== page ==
June 26 roundup

  • European authorities may order social media platform to prevent Euro users from seeing allegedly defamatory comments maligning an Austrian politician. Can they also order the comments kept from American users, even if American law would treat them as protected expression? [Scott Shackford, Reason]
  • By 6-3 margin, with three Justices concurring in part and dissenting in part, Supreme Court rules that First Amendment bars rule against registration of “scandalous” trademarks; Cato had submitted a humorous brief [Melissa Quinn, Washington Examiner, Ilya Shapiro, earlier; Iancu v. Brunetti]
  • Mexico files charges of cultural appropriation against Carolina Herrera fashion house over native-inspired designs [Julie Zerbo, Fashion Law, AFP, related earlier on indigenous cultures and intellectual property]
  • Schumpeterian innovation and the campaign to break up Big Tech [Ryan Bourne, Cato, earlier]
  • “Another survey of consumer law professors fails to find any who always reads consumer contracts before signing them” [Jeff Sovern, earlier]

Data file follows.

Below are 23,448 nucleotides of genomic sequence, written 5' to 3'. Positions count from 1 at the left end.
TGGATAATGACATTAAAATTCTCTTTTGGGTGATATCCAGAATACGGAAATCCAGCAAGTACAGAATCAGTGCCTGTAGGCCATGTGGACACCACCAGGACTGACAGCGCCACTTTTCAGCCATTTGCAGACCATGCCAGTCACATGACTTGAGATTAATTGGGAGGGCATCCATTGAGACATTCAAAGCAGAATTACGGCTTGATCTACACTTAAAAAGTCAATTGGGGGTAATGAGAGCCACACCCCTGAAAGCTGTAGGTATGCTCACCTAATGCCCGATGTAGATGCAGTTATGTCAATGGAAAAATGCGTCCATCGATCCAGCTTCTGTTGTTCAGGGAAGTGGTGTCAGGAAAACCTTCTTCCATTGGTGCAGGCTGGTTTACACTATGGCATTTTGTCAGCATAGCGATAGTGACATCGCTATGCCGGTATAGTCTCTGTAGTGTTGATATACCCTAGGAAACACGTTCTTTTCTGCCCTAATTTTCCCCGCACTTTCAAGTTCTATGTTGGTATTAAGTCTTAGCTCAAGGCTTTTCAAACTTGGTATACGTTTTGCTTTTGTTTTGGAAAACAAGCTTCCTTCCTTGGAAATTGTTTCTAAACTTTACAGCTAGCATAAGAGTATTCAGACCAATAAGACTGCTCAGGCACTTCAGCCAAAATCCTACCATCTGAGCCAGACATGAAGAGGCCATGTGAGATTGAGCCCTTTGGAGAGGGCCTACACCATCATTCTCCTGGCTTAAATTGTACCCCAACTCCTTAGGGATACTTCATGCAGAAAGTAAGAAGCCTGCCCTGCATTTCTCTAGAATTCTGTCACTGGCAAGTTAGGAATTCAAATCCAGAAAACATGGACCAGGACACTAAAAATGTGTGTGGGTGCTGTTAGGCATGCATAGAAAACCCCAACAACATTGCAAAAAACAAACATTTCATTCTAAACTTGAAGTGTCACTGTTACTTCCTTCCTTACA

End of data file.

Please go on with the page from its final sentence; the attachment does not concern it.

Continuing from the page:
• Settlement of trademark, copyright claims over Star Control game series specifies that litigants must exchange honey and mead [Lee Hutchinson, ArsTechnica]


  • The reversion to the early custom of the contestants sharing food at the termination of hostilities should be expanded. Imagine how much more smoothly negotiations would go if the sides would smoke a peace pipe while negotiating. Depending, of course, on the substance being smoked.

  • On the Mexico cultural appropriation case: are “inspired by” or similar to other art or designs in clothing or elsewhere has rarely been protectable unless it is a trademark (the Nike swoosh for example or the Target red circle). Attempts to attack other clothing designers for similar patterns have failed repeatedly. This is no different. It would be like saying you can’t use African-style drum beats in your music. Not possible to enforce and crazy too.